While the focus during the shows is on the runways, designers are increasingly embracing the charms of the digital world. Indeed, there were so many fashion ﬁlms on a loop during the spring 2011 shows, it seems the still image could have a rival for the fashion world’s affections. Hussein Chalayan and Gareth Pugh both showed ﬁlms instead of holding conventional runway shows to present their spring collections. Pugh collaborated with director Ruth Hogben to make a ﬁlm showing model Kristen McMenamy writhing around wearing Pugh’s ﬂared leather pants and sculpted jackets.
Chalayan directed a stark ﬁlm for his collection, which was inspired by Japan’s isolationist Sakoku period. Models were ﬁlmed walking in a spare spotlight, and in one of the shots, hooded ﬁgures ﬂuttered the skirts of a model’s delicate ﬂoral dress. “There is always this performative element to my work, [so] ﬁlm for me has been quite a natural medium,” Chalayan said.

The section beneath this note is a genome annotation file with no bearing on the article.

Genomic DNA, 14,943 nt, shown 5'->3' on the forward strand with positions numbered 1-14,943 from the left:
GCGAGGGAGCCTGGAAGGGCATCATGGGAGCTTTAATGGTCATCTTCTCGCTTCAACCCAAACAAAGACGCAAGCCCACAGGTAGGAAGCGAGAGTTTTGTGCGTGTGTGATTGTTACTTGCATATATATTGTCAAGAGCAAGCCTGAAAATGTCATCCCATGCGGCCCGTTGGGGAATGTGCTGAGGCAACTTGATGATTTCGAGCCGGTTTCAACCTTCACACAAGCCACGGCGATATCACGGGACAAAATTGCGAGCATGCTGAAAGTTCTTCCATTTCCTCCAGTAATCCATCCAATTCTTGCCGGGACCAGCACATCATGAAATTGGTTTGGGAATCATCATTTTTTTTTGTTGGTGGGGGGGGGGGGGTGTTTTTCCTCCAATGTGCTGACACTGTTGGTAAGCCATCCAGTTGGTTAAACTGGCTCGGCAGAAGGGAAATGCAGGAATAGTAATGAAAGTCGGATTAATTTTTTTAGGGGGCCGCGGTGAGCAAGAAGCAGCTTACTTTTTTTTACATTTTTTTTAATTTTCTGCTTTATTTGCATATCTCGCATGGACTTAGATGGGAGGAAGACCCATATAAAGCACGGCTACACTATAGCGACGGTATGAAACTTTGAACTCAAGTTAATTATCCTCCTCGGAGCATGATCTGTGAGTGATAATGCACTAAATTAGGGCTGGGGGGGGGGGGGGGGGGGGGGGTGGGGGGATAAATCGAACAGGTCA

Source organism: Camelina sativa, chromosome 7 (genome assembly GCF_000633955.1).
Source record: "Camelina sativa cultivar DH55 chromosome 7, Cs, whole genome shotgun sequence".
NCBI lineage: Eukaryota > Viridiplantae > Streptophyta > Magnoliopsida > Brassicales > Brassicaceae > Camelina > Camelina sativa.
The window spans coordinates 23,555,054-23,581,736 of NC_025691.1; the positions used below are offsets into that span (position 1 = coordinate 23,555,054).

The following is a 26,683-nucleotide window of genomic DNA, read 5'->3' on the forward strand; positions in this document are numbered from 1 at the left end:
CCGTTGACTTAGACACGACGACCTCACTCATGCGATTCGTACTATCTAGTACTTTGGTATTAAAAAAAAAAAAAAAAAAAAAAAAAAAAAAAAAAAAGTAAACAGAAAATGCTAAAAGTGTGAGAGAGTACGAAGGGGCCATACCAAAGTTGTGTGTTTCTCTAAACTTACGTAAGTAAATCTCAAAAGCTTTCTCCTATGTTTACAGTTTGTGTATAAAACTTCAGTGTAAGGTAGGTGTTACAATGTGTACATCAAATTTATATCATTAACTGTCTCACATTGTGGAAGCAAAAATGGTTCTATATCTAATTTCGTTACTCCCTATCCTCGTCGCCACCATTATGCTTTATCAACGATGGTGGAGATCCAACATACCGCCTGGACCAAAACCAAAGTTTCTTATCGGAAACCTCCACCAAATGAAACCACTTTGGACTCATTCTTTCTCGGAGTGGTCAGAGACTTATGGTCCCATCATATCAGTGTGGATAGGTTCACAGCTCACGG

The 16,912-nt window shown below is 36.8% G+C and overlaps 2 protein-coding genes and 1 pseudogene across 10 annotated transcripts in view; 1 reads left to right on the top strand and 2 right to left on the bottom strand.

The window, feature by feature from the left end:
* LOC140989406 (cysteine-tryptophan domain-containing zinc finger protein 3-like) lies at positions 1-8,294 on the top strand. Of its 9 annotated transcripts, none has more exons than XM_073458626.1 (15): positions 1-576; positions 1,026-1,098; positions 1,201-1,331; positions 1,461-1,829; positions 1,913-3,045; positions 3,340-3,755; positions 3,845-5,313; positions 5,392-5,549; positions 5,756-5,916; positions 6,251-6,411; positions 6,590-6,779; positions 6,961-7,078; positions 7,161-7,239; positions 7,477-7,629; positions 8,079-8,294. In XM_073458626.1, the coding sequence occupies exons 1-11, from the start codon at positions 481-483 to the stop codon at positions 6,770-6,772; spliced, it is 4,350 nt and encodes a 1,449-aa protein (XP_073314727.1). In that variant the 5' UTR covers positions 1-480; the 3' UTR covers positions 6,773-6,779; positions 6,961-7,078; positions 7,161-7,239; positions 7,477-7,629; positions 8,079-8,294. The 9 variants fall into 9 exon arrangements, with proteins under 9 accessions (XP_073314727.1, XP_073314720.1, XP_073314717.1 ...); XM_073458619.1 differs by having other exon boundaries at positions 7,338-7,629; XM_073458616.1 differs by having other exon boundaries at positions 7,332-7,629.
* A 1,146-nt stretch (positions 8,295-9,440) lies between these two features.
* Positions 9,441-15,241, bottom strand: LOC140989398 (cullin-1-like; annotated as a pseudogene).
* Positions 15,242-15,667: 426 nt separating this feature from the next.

Some emerging London designers also took to the screen, like Jonathan Anderson of JW Anderson.
While ﬁlm is undeniably having a moment, many labels are also showing their wares on smaller screens, via the Internet. Louis Vuitton showed spring looks in 360 degrees on Facebook or via the iPhone and iPad, on the same day as its show. And Burberry, which has led the charge in live-streaming runway shows, offered customers the chance to buy selected pieces from its spring Burberry Prorsum collection online—for delivery seven weeks later— and via an iPad app as the looks were shown coming down the runway on its Web site. Bottega Veneta live-streamed its show via bottegaveneta.com—but the video was only visible on that day and to the label’s top customers who were given a password to access the site, and invited to place their spring orders immediately following the show.